All in all, I would recommend this series to most anyone who wants a different kind of vampire story.

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Cirque du Freak: Lord of the Shadows

Cirque du Freak: Lord of the Shadows

Cirque du Freak: Lord of the Shadows is the eleventh book in the twelve book long Cirque du Freak series by Darren Shan. It is also the second book in the Vampire Destiny series.

Alright, so remember that one plot point in which the big bad guy, The Lord of the Shadows, is either going to be Darren Shan or his counterpart, Steve Leopard? Good, Because that becomes really important in this book.

So, after the events of Lake of Souls Darren and Harkat go back to the Cirque du Freak and travel with them until they figured out what to do next. (Please don’t ask me why they’re not actively looking for the Vampaneze Lord. I don’t know why either.) Eventually, the Cirque goes back to Darren’s hometown, which causes Darren to reminisce about his life before he became a vampire. He goes back to his old home, to find that his parents had moved out a few years ago, but his sister, Annie, still lives there with her son. It’s important to note that she never got married and no one (or, at least accordingly to the neighbor Darren talks to) knows who the father is. Interesting.

Though Darren thinks about talking to Annie, he decides not to since it would raise too many questions and would bring back many distasteful memories.

It’s interesting to note that Darren is becoming before more and more the brooding, sad vampire archetype that usually comes about in modern culture. Granted, he’s not a full on Edward, but still. It’s evident here that Darren has grown a lot since A Living Nightmare.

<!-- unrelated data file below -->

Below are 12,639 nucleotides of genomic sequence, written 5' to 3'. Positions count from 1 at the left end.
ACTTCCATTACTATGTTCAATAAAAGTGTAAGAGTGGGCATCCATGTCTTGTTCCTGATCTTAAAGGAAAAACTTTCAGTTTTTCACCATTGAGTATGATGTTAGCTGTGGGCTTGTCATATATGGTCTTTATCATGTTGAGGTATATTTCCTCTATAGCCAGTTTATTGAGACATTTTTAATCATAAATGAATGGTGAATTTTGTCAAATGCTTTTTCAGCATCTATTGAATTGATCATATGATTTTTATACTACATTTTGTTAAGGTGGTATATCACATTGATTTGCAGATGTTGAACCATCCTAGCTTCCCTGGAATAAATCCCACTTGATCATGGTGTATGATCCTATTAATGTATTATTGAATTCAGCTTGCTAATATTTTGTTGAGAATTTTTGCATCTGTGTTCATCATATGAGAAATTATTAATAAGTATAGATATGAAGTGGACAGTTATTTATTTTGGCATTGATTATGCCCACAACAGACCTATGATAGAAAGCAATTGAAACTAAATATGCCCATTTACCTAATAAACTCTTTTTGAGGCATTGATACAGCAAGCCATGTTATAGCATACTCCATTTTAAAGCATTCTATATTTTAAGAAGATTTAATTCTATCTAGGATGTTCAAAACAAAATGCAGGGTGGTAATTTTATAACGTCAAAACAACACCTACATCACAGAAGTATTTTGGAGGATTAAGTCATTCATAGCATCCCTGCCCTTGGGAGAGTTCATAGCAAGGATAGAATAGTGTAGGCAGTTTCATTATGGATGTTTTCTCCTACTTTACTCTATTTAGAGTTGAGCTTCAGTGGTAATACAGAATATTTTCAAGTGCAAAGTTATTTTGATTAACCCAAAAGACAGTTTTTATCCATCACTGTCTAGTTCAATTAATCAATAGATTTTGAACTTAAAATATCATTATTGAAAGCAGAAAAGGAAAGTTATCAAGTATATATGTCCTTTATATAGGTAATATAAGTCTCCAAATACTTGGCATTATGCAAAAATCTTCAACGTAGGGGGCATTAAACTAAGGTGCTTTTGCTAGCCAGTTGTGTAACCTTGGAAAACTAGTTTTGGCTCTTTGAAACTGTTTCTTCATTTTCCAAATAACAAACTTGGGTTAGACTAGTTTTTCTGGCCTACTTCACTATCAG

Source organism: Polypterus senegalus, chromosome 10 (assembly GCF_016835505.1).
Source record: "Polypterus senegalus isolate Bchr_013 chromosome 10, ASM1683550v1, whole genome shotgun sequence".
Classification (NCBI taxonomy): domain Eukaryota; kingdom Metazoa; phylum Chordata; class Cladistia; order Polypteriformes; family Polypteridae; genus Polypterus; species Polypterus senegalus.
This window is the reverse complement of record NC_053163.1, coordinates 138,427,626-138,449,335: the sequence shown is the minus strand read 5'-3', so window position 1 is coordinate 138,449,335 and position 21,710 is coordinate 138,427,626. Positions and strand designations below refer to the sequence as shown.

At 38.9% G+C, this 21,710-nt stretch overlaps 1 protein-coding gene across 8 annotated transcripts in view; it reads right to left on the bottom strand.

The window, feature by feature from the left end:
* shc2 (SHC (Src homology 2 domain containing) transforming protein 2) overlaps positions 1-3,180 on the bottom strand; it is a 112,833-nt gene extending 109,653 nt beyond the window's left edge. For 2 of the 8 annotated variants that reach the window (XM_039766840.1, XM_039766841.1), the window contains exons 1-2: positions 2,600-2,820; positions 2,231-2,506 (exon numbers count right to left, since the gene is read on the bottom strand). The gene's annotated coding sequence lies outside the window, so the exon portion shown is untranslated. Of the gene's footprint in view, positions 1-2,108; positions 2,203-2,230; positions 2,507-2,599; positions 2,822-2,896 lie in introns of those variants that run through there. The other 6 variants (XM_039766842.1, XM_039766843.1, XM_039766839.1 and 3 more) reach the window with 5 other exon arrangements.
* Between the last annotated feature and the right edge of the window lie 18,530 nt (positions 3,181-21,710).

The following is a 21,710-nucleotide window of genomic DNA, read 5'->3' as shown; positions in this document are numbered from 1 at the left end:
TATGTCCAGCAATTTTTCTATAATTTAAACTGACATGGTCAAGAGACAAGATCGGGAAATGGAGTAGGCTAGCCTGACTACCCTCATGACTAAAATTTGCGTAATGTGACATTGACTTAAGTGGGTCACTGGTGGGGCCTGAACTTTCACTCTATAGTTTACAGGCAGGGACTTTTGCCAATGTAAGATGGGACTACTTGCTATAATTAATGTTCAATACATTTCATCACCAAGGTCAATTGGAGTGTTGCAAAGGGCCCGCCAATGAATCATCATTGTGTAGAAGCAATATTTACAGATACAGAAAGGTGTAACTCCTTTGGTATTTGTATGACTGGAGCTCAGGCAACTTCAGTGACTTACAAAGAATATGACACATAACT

Darren then returns to the Cirque du Freak. The next day, Darren and Harkat sees some little, creepy boy spying on them. And since having children explore the Cirque du Freak has always gone well before, they decide to give the kid, whose name is Darius, a tour of the Cirque.

And man, is this kid creepy. During this whole scene, he keeps a weird distance between everyone. If you compare this with how much awe Sam Grest had for the Cirque way back in The Vampire’s Assistant, it’s a little weird.

Despite Darius’s weirdness, Darren gives him a ticket for that night’s show. Except… he doesn’t show up. However, one of Darren’s old friends from before he became a half-vampire, Tommy Jones does.

 

This book operated like most second books in a trilogy do, by expanding the universe and setting things up for the third book, but man did it set things up. Everything in this book sets up for a giant battle between Darren and Steve, who is actually around this entire time messing with Darren. Which is probably for the best because it became clear that Darren wasn’t going to look for him.

I AM SO EXCITED TO READ THE SONS OF DESTINY.

 

Rating: 8 out of 10.